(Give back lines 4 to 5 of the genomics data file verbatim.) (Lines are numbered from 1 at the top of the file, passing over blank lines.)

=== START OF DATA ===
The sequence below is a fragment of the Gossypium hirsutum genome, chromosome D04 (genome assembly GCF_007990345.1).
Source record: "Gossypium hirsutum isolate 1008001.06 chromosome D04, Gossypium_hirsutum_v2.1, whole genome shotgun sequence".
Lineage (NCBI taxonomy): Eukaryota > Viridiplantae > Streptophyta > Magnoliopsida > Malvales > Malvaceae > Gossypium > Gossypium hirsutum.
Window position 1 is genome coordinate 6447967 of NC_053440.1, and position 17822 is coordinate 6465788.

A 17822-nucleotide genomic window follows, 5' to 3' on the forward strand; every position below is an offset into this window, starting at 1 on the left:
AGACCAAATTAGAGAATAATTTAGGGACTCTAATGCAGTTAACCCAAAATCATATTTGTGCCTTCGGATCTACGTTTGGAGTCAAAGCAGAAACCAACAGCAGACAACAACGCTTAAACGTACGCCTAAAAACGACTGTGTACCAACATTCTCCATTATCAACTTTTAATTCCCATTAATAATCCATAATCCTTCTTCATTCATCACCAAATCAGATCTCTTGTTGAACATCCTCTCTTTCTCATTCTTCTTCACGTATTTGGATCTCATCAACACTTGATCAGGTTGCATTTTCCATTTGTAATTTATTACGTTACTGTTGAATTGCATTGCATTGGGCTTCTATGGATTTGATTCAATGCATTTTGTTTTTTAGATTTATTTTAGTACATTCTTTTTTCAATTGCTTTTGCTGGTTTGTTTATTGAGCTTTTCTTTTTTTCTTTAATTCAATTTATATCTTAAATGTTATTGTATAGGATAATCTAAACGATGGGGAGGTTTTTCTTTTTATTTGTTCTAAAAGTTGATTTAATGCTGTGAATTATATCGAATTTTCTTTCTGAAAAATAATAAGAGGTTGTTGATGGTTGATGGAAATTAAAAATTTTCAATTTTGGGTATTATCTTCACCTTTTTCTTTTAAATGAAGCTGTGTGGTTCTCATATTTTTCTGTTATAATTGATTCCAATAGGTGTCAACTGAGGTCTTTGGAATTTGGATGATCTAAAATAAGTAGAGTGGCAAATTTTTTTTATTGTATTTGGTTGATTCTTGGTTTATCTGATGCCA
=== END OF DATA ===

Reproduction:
Window position 1 is genome coordinate 6447967 of NC_053440.1, and position 17822 is coordinate 6465788.

A 17822-nucleotide genomic window follows, 5' to 3' on the forward strand; every position below is an offset into this window, starting at 1 on the left: